Arbutus: Dye from the bark of Arbutus?

Discussion in 'Ericaceae (rhododendrons, arbutus, etc.)' started by Kidzarts, Aug 7, 2006.

  1. Kidzarts

    Kidzarts Member

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    I am staying on Saturna Island and my host says the bark of his Arbutus stains his deck. I was wondering if this bark would dye wool and if Coastal First Nations people used this bark to dye the fibre used in their weavings. Also does anybody know what sources were used to dye their weavings and pigments to stain their carvings. I was hoping to do something authentic with my grade 4 class along these lines. Lorna
     
  2. Michael F

    Michael F Paragon of Plants Forums Moderator 10 Years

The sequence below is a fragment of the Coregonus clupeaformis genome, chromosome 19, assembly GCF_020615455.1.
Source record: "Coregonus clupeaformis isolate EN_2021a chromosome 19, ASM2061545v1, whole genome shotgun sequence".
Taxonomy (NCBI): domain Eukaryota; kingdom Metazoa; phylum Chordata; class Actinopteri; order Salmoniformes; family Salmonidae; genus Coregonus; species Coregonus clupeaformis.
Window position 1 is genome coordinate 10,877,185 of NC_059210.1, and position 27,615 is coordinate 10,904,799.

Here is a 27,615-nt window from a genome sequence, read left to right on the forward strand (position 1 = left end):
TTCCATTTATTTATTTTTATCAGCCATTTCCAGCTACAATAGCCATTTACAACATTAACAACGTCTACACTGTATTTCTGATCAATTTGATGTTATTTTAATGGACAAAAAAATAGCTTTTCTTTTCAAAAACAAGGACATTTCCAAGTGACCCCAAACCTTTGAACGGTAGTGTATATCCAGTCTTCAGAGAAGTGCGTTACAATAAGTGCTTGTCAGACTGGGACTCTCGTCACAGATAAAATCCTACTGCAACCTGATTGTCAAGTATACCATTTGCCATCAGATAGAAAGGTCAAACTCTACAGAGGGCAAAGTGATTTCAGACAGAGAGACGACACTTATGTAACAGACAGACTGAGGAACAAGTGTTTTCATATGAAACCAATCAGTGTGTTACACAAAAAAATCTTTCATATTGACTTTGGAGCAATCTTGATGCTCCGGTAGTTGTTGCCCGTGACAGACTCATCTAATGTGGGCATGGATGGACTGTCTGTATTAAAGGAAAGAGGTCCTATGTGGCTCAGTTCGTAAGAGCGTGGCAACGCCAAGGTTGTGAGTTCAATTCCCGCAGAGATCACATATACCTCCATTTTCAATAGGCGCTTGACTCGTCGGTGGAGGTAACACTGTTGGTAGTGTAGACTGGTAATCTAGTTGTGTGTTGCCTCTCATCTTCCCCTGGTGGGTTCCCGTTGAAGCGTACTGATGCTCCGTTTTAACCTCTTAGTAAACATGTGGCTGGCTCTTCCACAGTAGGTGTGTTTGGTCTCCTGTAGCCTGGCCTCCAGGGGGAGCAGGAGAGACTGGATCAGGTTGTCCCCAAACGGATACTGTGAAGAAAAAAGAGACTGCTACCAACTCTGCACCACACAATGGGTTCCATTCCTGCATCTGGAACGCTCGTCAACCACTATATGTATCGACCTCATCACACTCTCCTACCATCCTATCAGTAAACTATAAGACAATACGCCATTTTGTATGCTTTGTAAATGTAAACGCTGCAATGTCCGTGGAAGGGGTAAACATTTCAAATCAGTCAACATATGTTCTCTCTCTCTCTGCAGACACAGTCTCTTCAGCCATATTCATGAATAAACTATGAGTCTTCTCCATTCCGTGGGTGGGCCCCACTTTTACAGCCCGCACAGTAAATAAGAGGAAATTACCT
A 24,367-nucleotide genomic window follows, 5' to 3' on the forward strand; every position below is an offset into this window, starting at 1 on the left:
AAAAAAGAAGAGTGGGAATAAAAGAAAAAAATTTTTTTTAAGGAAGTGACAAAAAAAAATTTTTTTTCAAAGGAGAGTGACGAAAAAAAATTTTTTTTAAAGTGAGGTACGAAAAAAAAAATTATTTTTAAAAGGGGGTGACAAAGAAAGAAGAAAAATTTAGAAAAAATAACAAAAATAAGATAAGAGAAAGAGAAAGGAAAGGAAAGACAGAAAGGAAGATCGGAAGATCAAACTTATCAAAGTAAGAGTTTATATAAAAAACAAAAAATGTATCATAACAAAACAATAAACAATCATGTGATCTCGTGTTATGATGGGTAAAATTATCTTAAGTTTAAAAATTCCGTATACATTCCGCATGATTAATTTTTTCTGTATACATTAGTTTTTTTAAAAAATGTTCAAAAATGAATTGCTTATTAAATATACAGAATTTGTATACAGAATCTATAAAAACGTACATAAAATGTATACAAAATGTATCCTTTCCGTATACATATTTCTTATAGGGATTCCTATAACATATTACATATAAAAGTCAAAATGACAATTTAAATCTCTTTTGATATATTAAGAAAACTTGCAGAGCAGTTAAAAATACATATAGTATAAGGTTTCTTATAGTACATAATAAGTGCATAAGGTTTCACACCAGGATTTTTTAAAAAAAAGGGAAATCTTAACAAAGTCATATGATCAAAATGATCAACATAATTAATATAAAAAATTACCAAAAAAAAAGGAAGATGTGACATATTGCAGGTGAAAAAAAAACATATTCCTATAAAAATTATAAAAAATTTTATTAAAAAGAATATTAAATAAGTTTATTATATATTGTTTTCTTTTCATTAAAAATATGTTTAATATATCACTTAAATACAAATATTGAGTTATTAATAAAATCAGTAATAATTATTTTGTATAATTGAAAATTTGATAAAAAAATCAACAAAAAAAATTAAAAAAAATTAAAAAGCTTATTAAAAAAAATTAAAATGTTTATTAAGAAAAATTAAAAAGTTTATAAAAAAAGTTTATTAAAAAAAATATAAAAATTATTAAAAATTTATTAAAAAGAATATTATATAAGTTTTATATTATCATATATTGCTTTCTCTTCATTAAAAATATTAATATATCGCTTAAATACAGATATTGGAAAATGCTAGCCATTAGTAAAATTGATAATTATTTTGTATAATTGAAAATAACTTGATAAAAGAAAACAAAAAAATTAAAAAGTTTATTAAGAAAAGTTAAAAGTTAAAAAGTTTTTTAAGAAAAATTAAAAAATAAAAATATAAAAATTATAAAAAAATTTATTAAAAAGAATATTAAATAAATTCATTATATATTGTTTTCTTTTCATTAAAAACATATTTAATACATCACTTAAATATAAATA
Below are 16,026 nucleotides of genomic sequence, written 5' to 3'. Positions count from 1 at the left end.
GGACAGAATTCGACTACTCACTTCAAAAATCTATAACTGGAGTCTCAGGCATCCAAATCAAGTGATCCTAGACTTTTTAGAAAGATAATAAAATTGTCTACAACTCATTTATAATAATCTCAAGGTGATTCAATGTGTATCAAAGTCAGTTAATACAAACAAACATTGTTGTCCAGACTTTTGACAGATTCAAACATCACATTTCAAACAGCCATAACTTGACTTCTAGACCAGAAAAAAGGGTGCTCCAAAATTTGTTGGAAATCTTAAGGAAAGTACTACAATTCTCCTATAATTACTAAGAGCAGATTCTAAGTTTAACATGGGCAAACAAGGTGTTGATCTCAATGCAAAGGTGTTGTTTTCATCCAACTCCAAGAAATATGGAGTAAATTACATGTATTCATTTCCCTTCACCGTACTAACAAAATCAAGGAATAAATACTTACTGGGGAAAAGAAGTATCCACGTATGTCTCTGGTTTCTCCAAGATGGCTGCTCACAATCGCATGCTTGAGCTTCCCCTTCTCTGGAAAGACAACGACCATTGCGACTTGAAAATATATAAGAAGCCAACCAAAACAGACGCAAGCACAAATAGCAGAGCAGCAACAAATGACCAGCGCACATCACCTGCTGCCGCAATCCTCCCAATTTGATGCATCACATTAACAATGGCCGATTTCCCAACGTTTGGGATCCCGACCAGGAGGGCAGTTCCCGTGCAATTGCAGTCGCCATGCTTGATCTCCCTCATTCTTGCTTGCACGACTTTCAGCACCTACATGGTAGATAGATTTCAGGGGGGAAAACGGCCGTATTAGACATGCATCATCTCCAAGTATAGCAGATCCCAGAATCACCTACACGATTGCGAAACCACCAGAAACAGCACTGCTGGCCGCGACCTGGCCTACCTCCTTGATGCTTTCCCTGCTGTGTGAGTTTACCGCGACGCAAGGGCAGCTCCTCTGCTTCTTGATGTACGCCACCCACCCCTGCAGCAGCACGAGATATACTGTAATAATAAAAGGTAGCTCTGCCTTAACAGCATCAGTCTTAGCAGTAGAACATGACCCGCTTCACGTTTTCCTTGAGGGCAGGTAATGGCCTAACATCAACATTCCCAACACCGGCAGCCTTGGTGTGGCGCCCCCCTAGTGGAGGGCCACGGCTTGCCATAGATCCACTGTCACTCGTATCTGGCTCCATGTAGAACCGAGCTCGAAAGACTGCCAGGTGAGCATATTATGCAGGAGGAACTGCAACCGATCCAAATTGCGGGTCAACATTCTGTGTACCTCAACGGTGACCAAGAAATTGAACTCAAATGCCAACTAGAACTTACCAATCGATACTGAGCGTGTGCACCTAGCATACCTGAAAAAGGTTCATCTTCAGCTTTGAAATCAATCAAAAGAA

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    Try it out and see what happens. Only use the loose bark, don't peel anything else off the stems as that could injure the tree.
     
  3. Gordo

    Gordo Active Member 10 Years

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    You might try boiling to create dye. From "Plants of the Pacific Northwest Coast" (Pojar & Mackinnon): "The Straits Salish of Vancouver Island sometimes cooked the reddish, papery bark with camas bulbs to color them pink. Red-alder bark was also used for this purpose." Mentioned elsewhere is the use of oregon grape (Mahonia spp.) bark to make a bright-yellow dye.
     

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